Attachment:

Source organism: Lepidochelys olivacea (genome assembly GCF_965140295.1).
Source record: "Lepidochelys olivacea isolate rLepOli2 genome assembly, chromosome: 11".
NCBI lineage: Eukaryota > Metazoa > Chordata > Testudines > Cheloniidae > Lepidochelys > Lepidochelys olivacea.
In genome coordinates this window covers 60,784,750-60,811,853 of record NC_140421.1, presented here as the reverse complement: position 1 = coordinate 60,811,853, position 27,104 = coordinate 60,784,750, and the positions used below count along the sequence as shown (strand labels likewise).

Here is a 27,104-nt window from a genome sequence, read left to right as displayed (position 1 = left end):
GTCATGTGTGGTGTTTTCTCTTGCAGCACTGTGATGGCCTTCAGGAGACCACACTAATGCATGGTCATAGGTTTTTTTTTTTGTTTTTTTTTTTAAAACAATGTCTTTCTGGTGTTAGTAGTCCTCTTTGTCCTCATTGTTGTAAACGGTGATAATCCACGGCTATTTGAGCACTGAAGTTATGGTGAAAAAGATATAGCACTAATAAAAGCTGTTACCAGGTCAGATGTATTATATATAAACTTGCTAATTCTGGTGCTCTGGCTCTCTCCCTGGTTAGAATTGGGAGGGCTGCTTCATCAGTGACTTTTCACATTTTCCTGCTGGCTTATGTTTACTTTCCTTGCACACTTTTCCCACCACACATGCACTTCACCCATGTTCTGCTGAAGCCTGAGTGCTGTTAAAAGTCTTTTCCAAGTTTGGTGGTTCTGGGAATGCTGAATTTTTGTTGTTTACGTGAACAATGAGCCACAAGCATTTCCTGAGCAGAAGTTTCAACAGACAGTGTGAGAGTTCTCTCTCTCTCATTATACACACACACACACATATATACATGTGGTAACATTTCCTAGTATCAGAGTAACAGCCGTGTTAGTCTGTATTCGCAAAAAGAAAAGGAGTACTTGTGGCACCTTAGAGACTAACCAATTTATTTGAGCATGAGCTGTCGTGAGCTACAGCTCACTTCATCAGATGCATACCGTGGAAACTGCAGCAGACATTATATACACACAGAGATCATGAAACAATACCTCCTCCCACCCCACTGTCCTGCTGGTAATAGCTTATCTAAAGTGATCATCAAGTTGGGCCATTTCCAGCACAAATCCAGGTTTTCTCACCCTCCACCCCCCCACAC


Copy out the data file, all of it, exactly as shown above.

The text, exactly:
Source organism: Lepidochelys olivacea (genome assembly GCF_965140295.1).
Source record: "Lepidochelys olivacea isolate rLepOli2 genome assembly, chromosome: 11".
NCBI lineage: Eukaryota > Metazoa > Chordata > Testudines > Cheloniidae > Lepidochelys > Lepidochelys olivacea.
In genome coordinates this window covers 60,784,750-60,811,853 of record NC_140421.1, presented here as the reverse complement: position 1 = coordinate 60,811,853, position 27,104 = coordinate 60,784,750, and the positions used below count along the sequence as shown (strand labels likewise).

Here is a 27,104-nt window from a genome sequence, read left to right as displayed (position 1 = left end):
GTCATGTGTGGTGTTTTCTCTTGCAGCACTGTGATGGCCTTCAGGAGACCACACTAATGCATGGTCATAGGTTTTTTTTTTTGTTTTTTTTTTTAAAACAATGTCTTTCTGGTGTTAGTAGTCCTCTTTGTCCTCATTGTTGTAAACGGTGATAATCCACGGCTATTTGAGCACTGAAGTTATGGTGAAAAAGATATAGCACTAATAAAAGCTGTTACCAGGTCAGATGTATTATATATAAACTTGCTAATTCTGGTGCTCTGGCTCTCTCCCTGGTTAGAATTGGGAGGGCTGCTTCATCAGTGACTTTTCACATTTTCCTGCTGGCTTATGTTTACTTTCCTTGCACACTTTTCCCACCACACATGCACTTCACCCATGTTCTGCTGAAGCCTGAGTGCTGTTAAAAGTCTTTTCCAAGTTTGGTGGTTCTGGGAATGCTGAATTTTTGTTGTTTACGTGAACAATGAGCCACAAGCATTTCCTGAGCAGAAGTTTCAACAGACAGTGTGAGAGTTCTCTCTCTCTCATTATACACACACACACACATATATACATGTGGTAACATTTCCTAGTATCAGAGTAACAGCCGTGTTAGTCTGTATTCGCAAAAAGAAAAGGAGTACTTGTGGCACCTTAGAGACTAACCAATTTATTTGAGCATGAGCTGTCGTGAGCTACAGCTCACTTCATCAGATGCATACCGTGGAAACTGCAGCAGACATTATATACACACAGAGATCATGAAACAATACCTCCTCCCACCCCACTGTCCTGCTGGTAATAGCTTATCTAAAGTGATCATCAAGTTGGGCCATTTCCAGCACAAATCCAGGTTTTCTCACCCTCCACCCCCCCACAC